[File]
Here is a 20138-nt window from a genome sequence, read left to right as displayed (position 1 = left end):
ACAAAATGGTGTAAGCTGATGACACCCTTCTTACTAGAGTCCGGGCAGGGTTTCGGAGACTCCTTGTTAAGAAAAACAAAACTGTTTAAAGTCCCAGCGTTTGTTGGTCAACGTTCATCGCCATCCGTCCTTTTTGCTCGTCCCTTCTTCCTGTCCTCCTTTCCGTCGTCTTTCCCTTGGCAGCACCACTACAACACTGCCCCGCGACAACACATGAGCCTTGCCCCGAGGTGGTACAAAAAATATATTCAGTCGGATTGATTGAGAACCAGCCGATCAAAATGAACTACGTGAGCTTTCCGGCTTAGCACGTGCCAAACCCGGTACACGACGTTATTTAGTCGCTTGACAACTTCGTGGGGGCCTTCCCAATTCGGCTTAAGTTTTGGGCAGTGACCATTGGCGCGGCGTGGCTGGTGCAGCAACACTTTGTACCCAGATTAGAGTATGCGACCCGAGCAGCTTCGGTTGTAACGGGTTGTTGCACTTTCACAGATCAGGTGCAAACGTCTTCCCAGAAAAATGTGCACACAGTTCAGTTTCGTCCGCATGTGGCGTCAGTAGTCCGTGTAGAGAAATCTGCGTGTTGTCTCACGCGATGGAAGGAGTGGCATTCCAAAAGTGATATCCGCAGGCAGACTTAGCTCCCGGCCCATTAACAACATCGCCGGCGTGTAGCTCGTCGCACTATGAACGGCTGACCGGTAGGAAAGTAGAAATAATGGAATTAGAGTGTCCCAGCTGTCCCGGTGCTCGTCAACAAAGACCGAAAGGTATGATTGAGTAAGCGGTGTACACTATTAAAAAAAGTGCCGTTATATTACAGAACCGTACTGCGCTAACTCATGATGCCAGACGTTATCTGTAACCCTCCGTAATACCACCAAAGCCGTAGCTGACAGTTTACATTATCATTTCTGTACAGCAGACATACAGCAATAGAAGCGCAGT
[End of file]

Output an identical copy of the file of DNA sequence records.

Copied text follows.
Here is a 20138-nt window from a genome sequence, read left to right as displayed (position 1 = left end):
ACAAAATGGTGTAAGCTGATGACACCCTTCTTACTAGAGTCCGGGCAGGGTTTCGGAGACTCCTTGTTAAGAAAAACAAAACTGTTTAAAGTCCCAGCGTTTGTTGGTCAACGTTCATCGCCATCCGTCCTTTTTGCTCGTCCCTTCTTCCTGTCCTCCTTTCCGTCGTCTTTCCCTTGGCAGCACCACTACAACACTGCCCCGCGACAACACATGAGCCTTGCCCCGAGGTGGTACAAAAAATATATTCAGTCGGATTGATTGAGAACCAGCCGATCAAAATGAACTACGTGAGCTTTCCGGCTTAGCACGTGCCAAACCCGGTACACGACGTTATTTAGTCGCTTGACAACTTCGTGGGGGCCTTCCCAATTCGGCTTAAGTTTTGGGCAGTGACCATTGGCGCGGCGTGGCTGGTGCAGCAACACTTTGTACCCAGATTAGAGTATGCGACCCGAGCAGCTTCGGTTGTAACGGGTTGTTGCACTTTCACAGATCAGGTGCAAACGTCTTCCCAGAAAAATGTGCACACAGTTCAGTTTCGTCCGCATGTGGCGTCAGTAGTCCGTGTAGAGAAATCTGCGTGTTGTCTCACGCGATGGAAGGAGTGGCATTCCAAAAGTGATATCCGCAGGCAGACTTAGCTCCCGGCCCATTAACAACATCGCCGGCGTGTAGCTCGTCGCACTATGAACGGCTGACCGGTAGGAAAGTAGAAATAATGGAATTAGAGTGTCCCAGCTGTCCCGGTGCTCGTCAACAAAGACCGAAAGGTATGATTGAGTAAGCGGTGTACACTATTAAAAAAAGTGCCGTTATATTACAGAACCGTACTGCGCTAACTCATGATGCCAGACGTTATCTGTAACCCTCCGTAATACCACCAAAGCCGTAGCTGACAGTTTACATTATCATTTCTGTACAGCAGACATACAGCAATAGAAGCGCAGT